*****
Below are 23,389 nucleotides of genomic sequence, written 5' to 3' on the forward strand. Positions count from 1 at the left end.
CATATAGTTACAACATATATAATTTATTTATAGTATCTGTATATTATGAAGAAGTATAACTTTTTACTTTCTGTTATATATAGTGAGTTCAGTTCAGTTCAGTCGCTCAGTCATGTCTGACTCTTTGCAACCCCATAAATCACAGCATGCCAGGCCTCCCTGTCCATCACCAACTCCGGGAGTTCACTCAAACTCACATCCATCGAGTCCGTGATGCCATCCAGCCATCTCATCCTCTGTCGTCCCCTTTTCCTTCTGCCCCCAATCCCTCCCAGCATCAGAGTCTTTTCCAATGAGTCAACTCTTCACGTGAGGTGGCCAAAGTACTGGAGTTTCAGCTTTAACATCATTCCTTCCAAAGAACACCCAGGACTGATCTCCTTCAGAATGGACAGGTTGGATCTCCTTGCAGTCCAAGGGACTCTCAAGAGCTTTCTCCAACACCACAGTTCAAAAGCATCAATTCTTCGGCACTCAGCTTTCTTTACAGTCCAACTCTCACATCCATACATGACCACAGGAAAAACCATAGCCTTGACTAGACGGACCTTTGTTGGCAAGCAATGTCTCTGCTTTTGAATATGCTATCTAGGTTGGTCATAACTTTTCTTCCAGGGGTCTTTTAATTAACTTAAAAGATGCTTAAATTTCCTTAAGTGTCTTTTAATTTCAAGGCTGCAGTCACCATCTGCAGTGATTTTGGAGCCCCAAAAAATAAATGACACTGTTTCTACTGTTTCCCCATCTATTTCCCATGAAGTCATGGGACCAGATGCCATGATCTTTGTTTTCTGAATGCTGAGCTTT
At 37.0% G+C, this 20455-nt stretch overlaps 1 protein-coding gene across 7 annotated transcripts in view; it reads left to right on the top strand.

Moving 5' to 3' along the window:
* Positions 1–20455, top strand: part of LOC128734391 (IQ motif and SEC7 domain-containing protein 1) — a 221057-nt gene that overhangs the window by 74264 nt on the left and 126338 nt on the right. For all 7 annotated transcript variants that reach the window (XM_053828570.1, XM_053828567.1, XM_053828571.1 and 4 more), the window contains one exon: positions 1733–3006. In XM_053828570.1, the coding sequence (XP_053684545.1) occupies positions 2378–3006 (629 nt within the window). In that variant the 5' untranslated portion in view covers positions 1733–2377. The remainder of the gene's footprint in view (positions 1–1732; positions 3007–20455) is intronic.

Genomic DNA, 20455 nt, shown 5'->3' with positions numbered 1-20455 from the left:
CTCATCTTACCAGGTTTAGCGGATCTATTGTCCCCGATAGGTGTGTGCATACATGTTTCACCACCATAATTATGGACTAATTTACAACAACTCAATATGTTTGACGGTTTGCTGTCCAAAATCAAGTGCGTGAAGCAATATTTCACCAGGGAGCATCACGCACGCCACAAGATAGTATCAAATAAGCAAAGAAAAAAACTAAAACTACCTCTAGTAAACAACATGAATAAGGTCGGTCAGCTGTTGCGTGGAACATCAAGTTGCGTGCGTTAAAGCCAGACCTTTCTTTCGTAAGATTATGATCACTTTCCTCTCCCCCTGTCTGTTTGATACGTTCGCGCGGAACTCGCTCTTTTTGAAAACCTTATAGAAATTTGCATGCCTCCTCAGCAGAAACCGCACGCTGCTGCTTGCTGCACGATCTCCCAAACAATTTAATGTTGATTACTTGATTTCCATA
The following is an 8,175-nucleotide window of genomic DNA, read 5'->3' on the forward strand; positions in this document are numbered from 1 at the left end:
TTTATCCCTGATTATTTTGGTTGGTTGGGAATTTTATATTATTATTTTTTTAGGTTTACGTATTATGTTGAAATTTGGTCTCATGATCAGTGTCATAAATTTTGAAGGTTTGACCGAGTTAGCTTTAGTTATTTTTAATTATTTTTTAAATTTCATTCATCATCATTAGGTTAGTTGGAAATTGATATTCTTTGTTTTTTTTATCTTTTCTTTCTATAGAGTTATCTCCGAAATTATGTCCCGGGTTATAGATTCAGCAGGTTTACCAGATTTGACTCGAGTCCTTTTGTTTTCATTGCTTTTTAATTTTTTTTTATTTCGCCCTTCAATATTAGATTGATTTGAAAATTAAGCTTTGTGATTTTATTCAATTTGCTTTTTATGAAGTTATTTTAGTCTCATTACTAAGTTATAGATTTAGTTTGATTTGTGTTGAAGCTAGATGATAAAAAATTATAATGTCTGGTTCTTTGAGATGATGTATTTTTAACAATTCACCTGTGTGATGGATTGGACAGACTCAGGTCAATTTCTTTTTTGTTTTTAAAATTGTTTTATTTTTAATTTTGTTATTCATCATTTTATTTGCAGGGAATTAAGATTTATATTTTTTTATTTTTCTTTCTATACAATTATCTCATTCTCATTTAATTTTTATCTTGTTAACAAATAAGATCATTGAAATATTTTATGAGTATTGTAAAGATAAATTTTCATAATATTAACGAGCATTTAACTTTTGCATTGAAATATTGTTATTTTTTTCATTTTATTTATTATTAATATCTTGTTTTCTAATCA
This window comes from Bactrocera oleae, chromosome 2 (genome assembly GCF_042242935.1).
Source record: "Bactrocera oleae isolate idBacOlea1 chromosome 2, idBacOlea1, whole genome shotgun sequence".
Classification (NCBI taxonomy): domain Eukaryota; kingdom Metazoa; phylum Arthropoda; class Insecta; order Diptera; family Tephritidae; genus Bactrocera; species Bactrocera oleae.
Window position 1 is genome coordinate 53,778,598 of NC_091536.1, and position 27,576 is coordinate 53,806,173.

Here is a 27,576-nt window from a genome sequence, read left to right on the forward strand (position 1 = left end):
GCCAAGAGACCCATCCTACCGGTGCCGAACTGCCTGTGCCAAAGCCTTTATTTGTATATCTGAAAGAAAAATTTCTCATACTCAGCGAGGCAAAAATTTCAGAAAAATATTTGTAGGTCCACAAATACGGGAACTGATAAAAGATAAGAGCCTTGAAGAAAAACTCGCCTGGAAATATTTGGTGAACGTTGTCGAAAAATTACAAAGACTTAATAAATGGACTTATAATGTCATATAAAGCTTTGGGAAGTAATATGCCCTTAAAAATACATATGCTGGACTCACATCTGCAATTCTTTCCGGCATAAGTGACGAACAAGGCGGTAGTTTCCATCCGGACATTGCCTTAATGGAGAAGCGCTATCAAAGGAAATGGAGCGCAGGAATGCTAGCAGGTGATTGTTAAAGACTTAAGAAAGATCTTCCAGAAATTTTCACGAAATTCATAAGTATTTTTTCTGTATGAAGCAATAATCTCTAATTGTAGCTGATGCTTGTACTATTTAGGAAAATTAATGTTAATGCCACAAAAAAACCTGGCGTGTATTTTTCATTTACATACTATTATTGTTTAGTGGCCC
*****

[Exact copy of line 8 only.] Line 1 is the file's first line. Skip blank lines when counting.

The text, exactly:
The following is an 8,175-nucleotide window of genomic DNA, read 5'->3' on the forward strand; positions in this document are numbered from 1 at the left end: